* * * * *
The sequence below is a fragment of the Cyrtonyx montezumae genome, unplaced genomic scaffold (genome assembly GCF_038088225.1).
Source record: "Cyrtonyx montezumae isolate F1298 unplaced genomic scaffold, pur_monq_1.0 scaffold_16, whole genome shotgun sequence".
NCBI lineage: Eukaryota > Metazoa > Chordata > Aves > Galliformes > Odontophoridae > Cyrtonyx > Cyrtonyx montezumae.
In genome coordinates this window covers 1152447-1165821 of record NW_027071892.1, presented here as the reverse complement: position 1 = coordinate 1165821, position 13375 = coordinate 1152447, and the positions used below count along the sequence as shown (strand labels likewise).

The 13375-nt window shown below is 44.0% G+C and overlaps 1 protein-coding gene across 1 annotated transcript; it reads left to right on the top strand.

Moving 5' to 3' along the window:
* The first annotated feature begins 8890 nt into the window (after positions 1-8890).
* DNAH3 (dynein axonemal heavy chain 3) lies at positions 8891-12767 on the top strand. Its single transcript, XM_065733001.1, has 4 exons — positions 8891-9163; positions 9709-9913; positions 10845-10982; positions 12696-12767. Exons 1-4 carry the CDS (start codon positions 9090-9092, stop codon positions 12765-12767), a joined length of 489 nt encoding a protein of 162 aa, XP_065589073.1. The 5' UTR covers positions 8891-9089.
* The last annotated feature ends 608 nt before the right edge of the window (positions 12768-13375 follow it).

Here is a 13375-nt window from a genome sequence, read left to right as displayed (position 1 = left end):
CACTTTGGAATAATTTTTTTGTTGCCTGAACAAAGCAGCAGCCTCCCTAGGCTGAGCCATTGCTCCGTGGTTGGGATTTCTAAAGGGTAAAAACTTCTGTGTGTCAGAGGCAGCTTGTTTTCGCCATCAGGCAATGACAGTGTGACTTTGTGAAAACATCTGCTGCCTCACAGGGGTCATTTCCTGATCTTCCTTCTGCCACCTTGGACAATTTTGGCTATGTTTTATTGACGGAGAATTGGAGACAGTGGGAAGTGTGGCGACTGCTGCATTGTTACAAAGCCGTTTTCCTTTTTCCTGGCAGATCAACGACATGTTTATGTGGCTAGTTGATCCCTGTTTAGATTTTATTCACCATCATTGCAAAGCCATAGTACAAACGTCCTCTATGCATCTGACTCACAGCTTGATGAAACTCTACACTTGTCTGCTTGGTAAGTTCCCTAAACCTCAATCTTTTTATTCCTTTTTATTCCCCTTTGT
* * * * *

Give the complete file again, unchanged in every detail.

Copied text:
The sequence below is a fragment of the Cyrtonyx montezumae genome, unplaced genomic scaffold (genome assembly GCF_038088225.1).
Source record: "Cyrtonyx montezumae isolate F1298 unplaced genomic scaffold, pur_monq_1.0 scaffold_16, whole genome shotgun sequence".
NCBI lineage: Eukaryota > Metazoa > Chordata > Aves > Galliformes > Odontophoridae > Cyrtonyx > Cyrtonyx montezumae.
In genome coordinates this window covers 1152447-1165821 of record NW_027071892.1, presented here as the reverse complement: position 1 = coordinate 1165821, position 13375 = coordinate 1152447, and the positions used below count along the sequence as shown (strand labels likewise).

The 13375-nt window shown below is 44.0% G+C and overlaps 1 protein-coding gene across 1 annotated transcript; it reads left to right on the top strand.

Moving 5' to 3' along the window:
* The first annotated feature begins 8890 nt into the window (after positions 1-8890).
* DNAH3 (dynein axonemal heavy chain 3) lies at positions 8891-12767 on the top strand. Its single transcript, XM_065733001.1, has 4 exons — positions 8891-9163; positions 9709-9913; positions 10845-10982; positions 12696-12767. Exons 1-4 carry the CDS (start codon positions 9090-9092, stop codon positions 12765-12767), a joined length of 489 nt encoding a protein of 162 aa, XP_065589073.1. The 5' UTR covers positions 8891-9089.
* The last annotated feature ends 608 nt before the right edge of the window (positions 12768-13375 follow it).

Here is a 13375-nt window from a genome sequence, read left to right as displayed (position 1 = left end):
CACTTTGGAATAATTTTTTTGTTGCCTGAACAAAGCAGCAGCCTCCCTAGGCTGAGCCATTGCTCCGTGGTTGGGATTTCTAAAGGGTAAAAACTTCTGTGTGTCAGAGGCAGCTTGTTTTCGCCATCAGGCAATGACAGTGTGACTTTGTGAAAACATCTGCTGCCTCACAGGGGTCATTTCCTGATCTTCCTTCTGCCACCTTGGACAATTTTGGCTATGTTTTATTGACGGAGAATTGGAGACAGTGGGAAGTGTGGCGACTGCTGCATTGTTACAAAGCCGTTTTCCTTTTTCCTGGCAGATCAACGACATGTTTATGTGGCTAGTTGATCCCTGTTTAGATTTTATTCACCATCATTGCAAAGCCATAGTACAAACGTCCTCTATGCATCTGACTCACAGCTTGATGAAACTCTACACTTGTCTGCTTGGTAAGTTCCCTAAACCTCAATCTTTTTATTCCTTTTTATTCCCCTTTGT